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Tick Increase may Result in Rise of Allergic Reactions

ARLINGTON HEIGHTS, Ill. (May 14, 2014) -With Memorial Day barbecues and picnics around the corner, there s some bad news for those ready to celebrate: The harsh winter did nothing to pare down the tick population in the United States thanks to heavy snow which insulated ticks from winter s cold. The result could be increased cases, not only of Lyme Disease, but of a somewhat rare allergic reaction to certain tick bites.

Although many people find it difficult to believe, some tick bites can cause an allergic reaction to red meat. You read that right. Studies have shown that people who have had an allergic reaction, such as hives or anaphylaxis, three to six hours after eating red meat have also experienced at least one tick bite in their lifetime. In some people, a lone star tick bite can lead to an adverse skin reaction that leads the body to produce alpha gal, a sugar which is also found in red meat. Those who have this antibody then can have a violent allergic reaction to red meat.

This has been a problem for individuals who have received bites from the lone star tick, primarily found throughout the southeastern and south-central United States. Although the mechanism by which this allergic reaction to red meat occurs is not completely understood, patients who are bitten by these ticks are at greatest risk for developing allergy to the alpha gal that is found in abundance in red meat. Typically with this type of allergy there is a 3 to 6 hour delay between eating red meat and the beginning of the generalized allergic reaction.

"Blood levels of IgE antibodies directed against alpha-gal in the human body can rise after a single bite from the lone star tick," said allergist Michael B. Foggs, M.D., president of the American College of Allergy, Asthma and Immunology (ACAAI). "This can result in allergic symptoms which are usually delayed after eating red meat and may present as mild hives or in some cases may evolve to a potentially fatal reaction known as systemic anaphylaxis."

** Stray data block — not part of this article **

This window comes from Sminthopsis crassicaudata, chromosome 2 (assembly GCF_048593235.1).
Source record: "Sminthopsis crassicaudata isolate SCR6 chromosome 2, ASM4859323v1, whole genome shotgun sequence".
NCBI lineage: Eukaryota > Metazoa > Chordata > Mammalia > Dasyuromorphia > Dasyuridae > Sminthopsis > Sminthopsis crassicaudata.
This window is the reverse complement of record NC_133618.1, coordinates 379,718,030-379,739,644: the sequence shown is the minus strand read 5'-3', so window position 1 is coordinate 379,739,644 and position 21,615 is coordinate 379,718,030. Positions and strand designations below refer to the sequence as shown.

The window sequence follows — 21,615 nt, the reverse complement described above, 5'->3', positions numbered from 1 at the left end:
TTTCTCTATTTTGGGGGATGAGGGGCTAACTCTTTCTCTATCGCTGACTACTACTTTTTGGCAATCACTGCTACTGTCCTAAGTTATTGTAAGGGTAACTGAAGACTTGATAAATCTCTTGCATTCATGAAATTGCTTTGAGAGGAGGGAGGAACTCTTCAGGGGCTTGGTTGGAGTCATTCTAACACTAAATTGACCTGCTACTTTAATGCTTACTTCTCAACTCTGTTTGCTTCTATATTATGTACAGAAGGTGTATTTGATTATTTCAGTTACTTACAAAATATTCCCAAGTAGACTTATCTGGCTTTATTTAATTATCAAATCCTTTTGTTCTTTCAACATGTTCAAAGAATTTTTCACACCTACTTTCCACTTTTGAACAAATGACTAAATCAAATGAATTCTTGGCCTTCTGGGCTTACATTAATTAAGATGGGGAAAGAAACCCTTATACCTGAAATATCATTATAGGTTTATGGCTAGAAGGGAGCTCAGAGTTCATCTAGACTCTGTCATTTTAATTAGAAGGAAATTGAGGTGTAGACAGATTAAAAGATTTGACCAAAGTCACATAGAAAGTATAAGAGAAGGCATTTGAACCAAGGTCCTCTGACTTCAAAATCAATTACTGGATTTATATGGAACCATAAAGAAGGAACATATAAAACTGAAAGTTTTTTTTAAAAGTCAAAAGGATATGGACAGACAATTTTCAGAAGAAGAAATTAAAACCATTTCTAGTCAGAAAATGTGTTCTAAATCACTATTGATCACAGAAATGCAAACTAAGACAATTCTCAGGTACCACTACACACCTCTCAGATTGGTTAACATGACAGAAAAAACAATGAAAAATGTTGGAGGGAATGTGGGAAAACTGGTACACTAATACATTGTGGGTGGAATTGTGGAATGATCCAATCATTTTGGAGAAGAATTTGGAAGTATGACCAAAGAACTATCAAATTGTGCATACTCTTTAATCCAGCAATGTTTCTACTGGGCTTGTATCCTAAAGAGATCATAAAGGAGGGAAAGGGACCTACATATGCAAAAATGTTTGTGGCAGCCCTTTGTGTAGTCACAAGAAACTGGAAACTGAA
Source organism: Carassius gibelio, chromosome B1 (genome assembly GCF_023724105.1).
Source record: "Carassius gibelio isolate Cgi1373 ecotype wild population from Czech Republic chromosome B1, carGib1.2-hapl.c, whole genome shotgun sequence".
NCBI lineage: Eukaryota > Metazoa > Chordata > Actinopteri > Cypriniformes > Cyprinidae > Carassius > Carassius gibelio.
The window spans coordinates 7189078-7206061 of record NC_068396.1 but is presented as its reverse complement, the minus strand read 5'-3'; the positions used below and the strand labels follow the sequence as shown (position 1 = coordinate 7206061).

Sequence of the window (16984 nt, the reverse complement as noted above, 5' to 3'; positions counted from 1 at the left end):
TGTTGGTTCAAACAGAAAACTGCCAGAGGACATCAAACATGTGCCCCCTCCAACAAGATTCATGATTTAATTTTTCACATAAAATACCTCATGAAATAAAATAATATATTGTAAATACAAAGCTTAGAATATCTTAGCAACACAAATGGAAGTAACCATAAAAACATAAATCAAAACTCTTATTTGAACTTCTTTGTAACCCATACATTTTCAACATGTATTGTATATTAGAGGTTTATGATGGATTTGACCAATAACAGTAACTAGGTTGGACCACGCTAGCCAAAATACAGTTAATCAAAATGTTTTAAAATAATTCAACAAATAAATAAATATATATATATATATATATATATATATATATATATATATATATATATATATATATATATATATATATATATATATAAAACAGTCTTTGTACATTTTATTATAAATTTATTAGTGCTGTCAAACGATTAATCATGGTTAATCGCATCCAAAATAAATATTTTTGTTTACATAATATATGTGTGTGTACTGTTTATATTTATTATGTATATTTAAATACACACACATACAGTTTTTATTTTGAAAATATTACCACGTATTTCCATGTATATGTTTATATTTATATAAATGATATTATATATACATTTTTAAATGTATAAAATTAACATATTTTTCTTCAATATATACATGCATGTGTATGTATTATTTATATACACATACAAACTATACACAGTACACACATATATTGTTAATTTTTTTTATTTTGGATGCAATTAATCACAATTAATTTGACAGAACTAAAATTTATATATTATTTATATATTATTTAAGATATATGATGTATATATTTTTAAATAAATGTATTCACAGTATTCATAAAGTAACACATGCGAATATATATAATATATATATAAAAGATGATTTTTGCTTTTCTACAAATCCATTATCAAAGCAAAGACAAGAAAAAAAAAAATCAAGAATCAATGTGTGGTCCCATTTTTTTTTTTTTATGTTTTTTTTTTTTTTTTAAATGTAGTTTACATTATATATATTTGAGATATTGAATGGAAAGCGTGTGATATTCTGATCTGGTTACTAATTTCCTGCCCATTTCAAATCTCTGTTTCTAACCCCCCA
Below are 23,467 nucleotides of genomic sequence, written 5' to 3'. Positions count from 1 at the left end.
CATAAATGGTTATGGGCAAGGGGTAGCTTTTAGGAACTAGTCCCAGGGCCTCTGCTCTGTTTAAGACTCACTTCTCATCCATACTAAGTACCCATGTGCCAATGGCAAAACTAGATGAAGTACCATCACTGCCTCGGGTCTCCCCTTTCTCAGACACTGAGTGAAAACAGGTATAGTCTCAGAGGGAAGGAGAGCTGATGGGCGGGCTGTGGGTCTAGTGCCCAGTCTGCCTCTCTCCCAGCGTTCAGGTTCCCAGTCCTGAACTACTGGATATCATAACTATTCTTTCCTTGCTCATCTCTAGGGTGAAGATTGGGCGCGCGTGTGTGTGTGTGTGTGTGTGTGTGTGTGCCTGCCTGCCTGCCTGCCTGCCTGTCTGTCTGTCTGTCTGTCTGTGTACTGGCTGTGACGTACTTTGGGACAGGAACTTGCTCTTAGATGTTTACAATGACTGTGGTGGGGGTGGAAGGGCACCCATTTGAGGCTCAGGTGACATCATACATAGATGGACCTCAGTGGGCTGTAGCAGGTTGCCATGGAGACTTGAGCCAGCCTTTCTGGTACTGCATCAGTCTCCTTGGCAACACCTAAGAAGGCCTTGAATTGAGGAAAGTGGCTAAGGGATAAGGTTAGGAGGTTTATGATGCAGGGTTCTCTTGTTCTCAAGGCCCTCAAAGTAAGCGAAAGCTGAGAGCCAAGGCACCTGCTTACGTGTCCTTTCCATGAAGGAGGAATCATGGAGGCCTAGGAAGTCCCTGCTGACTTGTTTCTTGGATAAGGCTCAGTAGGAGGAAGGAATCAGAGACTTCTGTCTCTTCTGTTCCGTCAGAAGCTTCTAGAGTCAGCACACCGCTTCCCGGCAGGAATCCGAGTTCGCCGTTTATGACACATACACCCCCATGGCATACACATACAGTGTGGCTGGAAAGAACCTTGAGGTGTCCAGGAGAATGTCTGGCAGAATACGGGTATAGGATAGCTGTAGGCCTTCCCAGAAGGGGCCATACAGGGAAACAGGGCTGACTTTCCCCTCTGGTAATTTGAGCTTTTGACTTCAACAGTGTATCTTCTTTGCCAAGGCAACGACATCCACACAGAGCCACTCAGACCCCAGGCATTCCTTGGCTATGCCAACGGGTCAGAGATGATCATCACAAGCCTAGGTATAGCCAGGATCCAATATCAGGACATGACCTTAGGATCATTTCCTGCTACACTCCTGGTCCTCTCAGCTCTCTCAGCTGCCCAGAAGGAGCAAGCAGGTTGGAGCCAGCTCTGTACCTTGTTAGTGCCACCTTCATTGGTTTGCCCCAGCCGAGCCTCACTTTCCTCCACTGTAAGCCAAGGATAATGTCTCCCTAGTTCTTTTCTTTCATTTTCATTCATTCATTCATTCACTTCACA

A blood test is used to confirm an alpha-gal allergy, and those who have the allergy must completely change their diet and stop eating red meat. Unfortunately, once the allergy develops, there s no known cure, so avoiding exposure to ticks is the best remedy for the problem.

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The ACAAI is a professional medical organization of more than 6,000 allergists-immunologists and allied health professionals, headquartered in Arlington Heights, Ill. The College fosters a culture of collaboration and congeniality in which its members work together and with others toward the common goals of patient care, education, advocacy and research. ACAAI allergists are board-certified physicians trained to diagnose allergies and asthma, administer immunotherapy, and provide patients with the best treatment outcomes. For more information and to find relief, visit Join us on Facebook, Pinterest and Twitter.

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